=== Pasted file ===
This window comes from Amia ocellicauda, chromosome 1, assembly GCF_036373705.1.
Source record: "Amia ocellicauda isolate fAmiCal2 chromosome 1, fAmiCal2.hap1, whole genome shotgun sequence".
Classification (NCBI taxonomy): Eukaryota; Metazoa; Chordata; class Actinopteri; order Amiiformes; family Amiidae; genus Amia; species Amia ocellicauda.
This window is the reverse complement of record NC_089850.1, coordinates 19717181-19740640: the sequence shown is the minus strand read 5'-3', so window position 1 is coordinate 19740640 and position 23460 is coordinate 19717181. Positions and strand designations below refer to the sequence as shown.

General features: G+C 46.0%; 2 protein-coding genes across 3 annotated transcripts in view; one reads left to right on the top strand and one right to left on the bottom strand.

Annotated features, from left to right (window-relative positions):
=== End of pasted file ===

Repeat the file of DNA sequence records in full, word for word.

This window comes from Amia ocellicauda, chromosome 1, assembly GCF_036373705.1.
Source record: "Amia ocellicauda isolate fAmiCal2 chromosome 1, fAmiCal2.hap1, whole genome shotgun sequence".
Classification (NCBI taxonomy): Eukaryota; Metazoa; Chordata; class Actinopteri; order Amiiformes; family Amiidae; genus Amia; species Amia ocellicauda.
This window is the reverse complement of record NC_089850.1, coordinates 19717181-19740640: the sequence shown is the minus strand read 5'-3', so window position 1 is coordinate 19740640 and position 23460 is coordinate 19717181. Positions and strand designations below refer to the sequence as shown.

General features: G+C 46.0%; 2 protein-coding genes across 3 annotated transcripts in view; one reads left to right on the top strand and one right to left on the bottom strand.

Annotated features, from left to right (window-relative positions):